You might think that with social media options such as Facebook, Twitter, Instagram, Snapchat and others, teens would have enough online friends. But apparently you’d be wrong. In fact, an entirely new class of apps is emerging euphemistically called “social discovery” apps. These apps, such as Hoop, Wink, Yubo and Monkey, piggyback on Snapchat to allow users to make new “friends.”
Except, of course, they’re not necessarily friends at all. And it doesn’t take much imagination to see how these apps could be abused.
Among those apps, Hoop has garnered the most notoriety, with app downloads topping 2.5 million users within a week after its February launch. In a nutshell, Hoop gives Snapchat users an interface to find “new friends” who share their interests and who are theoretically the same age.
The app has been described as Tinder for teens, because the format closely resembles the dating app in the way it invites users to either swipe right or reject potential matches.
Here’s how it works: Users begin by linking their Snapchat accounts to Hoop. Once they set up a profile, they can populate it with biographical info and pictures. Other users with similar preferences can view their profile. If both parties accept the other, the users then switch to Snapchat, where they’re able to become friends there.
Hoop co-founders Alexi Pourret and Lucas Gervais insist that the app is intended to “meet everyone’s needs, from connecting people from different cultures to helping lonely people to feel better to simply growing your Snapchat community.” Regarding the suggestion that Hoop is a dating app, Gervais told Tech Crunch, “We are not a meeting or dating app. We simply offer an easy way to make new Snap friends.”
And in a separate interview with the Wall Street Journal, Gervais also pushed back against the accusation that Hoop helped people connect with “strangers.” “I wouldn’t use the word strangers,” the 26-year-old Frenchman said. “They have the same kind of hobbies; they practice the same sports or activities. That’s it. I think they feel comfortable to make friends with people that they don’t know in real life but they have the same profile in the Snapchat life. Or the internet life.”
Gervais can make that claim because technically Hoop doesn’t give out personal contact info or location information. But once users move back to Snapchat, it doesn’t take much imagination to see how such information could be exchanged. Like all social media networks, younger users (those ages 13 to 17) are supposed to get parental permission before downloading. And like all social networks, verifying ages is next to impossible for young users looking to easily circumvent that supposed safeguard.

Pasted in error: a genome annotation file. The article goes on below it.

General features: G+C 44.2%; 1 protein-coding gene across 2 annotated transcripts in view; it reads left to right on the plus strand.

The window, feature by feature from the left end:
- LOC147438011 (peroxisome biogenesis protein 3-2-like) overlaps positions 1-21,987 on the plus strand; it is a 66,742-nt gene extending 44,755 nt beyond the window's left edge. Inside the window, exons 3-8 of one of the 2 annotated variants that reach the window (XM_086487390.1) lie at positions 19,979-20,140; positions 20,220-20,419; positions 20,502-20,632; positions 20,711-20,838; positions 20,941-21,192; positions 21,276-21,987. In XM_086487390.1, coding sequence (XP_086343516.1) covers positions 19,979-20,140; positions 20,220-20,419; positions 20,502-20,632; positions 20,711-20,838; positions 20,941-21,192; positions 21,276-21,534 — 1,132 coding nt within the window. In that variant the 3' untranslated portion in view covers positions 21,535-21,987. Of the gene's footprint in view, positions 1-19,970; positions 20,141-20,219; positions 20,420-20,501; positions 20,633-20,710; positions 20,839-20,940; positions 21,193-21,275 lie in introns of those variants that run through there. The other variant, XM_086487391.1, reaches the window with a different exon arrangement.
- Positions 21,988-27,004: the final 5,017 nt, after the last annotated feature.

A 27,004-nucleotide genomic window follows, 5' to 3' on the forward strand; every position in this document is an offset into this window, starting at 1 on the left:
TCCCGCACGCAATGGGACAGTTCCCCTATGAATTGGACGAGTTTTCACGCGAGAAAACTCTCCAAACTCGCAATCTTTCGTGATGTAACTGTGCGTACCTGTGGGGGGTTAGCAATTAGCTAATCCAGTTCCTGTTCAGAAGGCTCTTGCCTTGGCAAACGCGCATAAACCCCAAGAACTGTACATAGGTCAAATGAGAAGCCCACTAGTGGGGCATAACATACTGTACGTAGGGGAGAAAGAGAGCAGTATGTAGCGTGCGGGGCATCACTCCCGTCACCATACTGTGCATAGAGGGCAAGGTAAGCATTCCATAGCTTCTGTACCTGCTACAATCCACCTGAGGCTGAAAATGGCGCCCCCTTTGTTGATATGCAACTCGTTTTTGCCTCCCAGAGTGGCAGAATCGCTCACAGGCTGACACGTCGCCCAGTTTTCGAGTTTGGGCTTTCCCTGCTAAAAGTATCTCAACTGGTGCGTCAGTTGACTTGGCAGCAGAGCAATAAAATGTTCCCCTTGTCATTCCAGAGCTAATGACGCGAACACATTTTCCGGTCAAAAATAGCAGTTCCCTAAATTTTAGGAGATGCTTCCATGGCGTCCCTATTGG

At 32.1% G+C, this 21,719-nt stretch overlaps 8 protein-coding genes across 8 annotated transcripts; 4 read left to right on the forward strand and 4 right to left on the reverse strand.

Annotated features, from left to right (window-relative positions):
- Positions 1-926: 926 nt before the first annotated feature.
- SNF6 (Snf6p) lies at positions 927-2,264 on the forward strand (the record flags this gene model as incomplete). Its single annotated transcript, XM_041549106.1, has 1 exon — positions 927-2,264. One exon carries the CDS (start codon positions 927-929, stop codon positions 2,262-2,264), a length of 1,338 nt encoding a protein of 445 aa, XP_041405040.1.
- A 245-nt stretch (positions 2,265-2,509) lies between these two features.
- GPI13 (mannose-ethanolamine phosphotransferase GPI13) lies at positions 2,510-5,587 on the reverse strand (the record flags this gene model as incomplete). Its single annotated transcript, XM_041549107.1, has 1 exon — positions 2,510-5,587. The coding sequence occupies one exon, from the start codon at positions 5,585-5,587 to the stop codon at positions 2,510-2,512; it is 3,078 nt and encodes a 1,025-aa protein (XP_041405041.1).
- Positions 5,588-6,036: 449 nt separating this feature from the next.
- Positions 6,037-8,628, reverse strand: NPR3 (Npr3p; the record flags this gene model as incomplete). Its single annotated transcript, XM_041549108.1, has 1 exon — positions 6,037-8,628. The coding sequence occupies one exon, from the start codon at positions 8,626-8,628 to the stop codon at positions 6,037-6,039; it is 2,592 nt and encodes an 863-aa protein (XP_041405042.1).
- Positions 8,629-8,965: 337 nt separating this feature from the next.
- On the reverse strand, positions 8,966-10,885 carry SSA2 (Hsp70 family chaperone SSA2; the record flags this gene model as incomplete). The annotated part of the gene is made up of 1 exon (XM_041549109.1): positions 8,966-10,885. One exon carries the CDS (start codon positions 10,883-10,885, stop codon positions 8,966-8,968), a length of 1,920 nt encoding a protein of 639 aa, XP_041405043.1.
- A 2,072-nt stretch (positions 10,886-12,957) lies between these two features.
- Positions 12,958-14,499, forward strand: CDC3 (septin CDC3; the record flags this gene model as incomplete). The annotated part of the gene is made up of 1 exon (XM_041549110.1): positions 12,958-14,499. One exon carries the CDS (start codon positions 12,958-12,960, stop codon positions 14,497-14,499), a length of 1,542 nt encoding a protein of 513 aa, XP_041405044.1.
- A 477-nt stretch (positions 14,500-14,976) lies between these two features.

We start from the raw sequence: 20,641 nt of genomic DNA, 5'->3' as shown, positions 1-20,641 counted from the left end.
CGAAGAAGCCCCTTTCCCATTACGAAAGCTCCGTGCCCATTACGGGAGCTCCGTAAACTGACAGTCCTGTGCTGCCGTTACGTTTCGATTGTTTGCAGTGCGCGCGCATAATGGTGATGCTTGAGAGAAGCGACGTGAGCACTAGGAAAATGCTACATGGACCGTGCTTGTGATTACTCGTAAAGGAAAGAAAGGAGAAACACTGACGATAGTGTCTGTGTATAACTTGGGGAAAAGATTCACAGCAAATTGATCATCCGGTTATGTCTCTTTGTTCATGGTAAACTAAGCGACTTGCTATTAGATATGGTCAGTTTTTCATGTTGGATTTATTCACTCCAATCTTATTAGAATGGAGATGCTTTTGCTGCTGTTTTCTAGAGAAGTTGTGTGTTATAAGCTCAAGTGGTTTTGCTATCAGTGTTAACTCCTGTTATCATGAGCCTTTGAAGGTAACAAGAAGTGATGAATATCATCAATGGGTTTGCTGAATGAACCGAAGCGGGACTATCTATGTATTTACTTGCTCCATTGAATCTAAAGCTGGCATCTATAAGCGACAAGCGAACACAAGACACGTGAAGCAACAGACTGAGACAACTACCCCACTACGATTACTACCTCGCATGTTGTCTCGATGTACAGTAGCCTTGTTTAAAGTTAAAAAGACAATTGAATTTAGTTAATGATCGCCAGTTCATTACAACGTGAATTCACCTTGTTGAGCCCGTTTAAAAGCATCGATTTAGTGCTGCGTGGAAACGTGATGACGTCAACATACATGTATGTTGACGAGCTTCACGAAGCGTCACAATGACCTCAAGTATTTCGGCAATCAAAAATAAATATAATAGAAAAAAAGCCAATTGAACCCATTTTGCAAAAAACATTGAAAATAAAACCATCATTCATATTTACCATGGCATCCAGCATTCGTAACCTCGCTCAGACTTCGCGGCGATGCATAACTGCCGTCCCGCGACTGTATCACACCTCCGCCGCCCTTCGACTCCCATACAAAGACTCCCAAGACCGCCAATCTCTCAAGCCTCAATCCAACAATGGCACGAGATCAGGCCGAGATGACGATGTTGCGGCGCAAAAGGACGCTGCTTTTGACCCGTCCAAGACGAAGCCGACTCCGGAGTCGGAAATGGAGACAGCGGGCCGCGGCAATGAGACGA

Could a tween or teen with a desire to connect via Hoop with genuinely likeminded new “friends” who share their interests? Sure. Could an older person impersonating a teen easily subvert the app founders’ stated desire to connect help people by “growing their Snapchat community”? Absolutely. In fact, the Wall Street Journal titled its article on Hoop and Yubo (a similar app), “Don’t Talk to Strangers? These Apps Encourage It.”
In an expose for Cleveland NBC affiliate WRCBtv, Jamey Tucker describes what happened after setting up an account as a 25-year-old guy (which he clearly isn’t):
Browsing through the photos on my screen, most everyone was in the 24-26 age group. There were young women posing in front of their home, at school or work but there were quite a few who posted photos of themselves in thongs or underwear. While some stated they were looking for a relationship or new friends, there were several who posted they were looking for a hookup. A few stated they were looking for sex and asked that you contact them by email or their Snapchat.
I received four requests for my Snap within the first few minutes of opening the account. When I accepted one, I received a Snapchat message of a woman performing a sex act and asking if I wanted videos and photos to contact them by text message.
So while a 13-year-old might be able to control what information they’re sharing about themselves, there appears to be no way to keep images and messages from appearing on their phones from other users.
And if the potential for interactions like those wasn’t problematic enough already, Hoop generates income by requiring users to interact continually with the app in various ways to earn more “swipes.” Tech Crunch contributor Josh Constantine writes,
Rather than being able to endlessly “swipe right” and approach people, Hoop limits your asks by making you spend its in-app “diamonds” currency to reach out. After about 10 requests to chat, you’ll have to earn more diamonds. You do that by sharing and getting friends to open your invite link to the app, adding people on Snapchat that you meet on Hoop, logging in each day, taking a survey, watching a video ad and completing offers by signing up for streaming services or car insurance providers. It also trades diamonds for rating Hoop in the App Store, though that might run afoul of Apple’s rules.
It doesn’t take long for a tech-savvy parent to see how these “social discovery” apps could lead to some unwanted discoveries—including exposure to sexual content and potentially to adults posing as teens with an intent to exploit young and naïve users. This Hoop is simply not one that parents are going to want their teens jumping through.